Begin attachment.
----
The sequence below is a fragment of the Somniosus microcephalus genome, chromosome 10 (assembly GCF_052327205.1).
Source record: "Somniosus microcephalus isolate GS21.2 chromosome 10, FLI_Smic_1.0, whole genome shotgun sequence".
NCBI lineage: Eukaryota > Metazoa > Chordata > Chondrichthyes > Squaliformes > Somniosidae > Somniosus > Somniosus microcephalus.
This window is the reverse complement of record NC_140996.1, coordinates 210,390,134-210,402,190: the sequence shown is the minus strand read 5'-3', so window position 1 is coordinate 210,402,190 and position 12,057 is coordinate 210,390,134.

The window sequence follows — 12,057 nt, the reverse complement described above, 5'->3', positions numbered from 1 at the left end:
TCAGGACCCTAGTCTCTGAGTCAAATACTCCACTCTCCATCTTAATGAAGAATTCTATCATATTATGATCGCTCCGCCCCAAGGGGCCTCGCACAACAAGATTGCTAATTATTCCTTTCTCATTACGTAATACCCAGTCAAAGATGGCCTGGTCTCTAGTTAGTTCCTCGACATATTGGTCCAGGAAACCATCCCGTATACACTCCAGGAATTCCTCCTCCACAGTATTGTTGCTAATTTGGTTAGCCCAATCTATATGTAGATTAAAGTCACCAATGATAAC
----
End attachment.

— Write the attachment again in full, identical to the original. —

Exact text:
The sequence below is a fragment of the Somniosus microcephalus genome, chromosome 10 (assembly GCF_052327205.1).
Source record: "Somniosus microcephalus isolate GS21.2 chromosome 10, FLI_Smic_1.0, whole genome shotgun sequence".
NCBI lineage: Eukaryota > Metazoa > Chordata > Chondrichthyes > Squaliformes > Somniosidae > Somniosus > Somniosus microcephalus.
This window is the reverse complement of record NC_140996.1, coordinates 210,390,134-210,402,190: the sequence shown is the minus strand read 5'-3', so window position 1 is coordinate 210,402,190 and position 12,057 is coordinate 210,390,134.

The window sequence follows — 12,057 nt, the reverse complement described above, 5'->3', positions numbered from 1 at the left end:
TCAGGACCCTAGTCTCTGAGTCAAATACTCCACTCTCCATCTTAATGAAGAATTCTATCATATTATGATCGCTCCGCCCCAAGGGGCCTCGCACAACAAGATTGCTAATTATTCCTTTCTCATTACGTAATACCCAGTCAAAGATGGCCTGGTCTCTAGTTAGTTCCTCGACATATTGGTCCAGGAAACCATCCCGTATACACTCCAGGAATTCCTCCTCCACAGTATTGTTGCTAATTTGGTTAGCCCAATCTATATGTAGATTAAAGTCACCAATGATAAC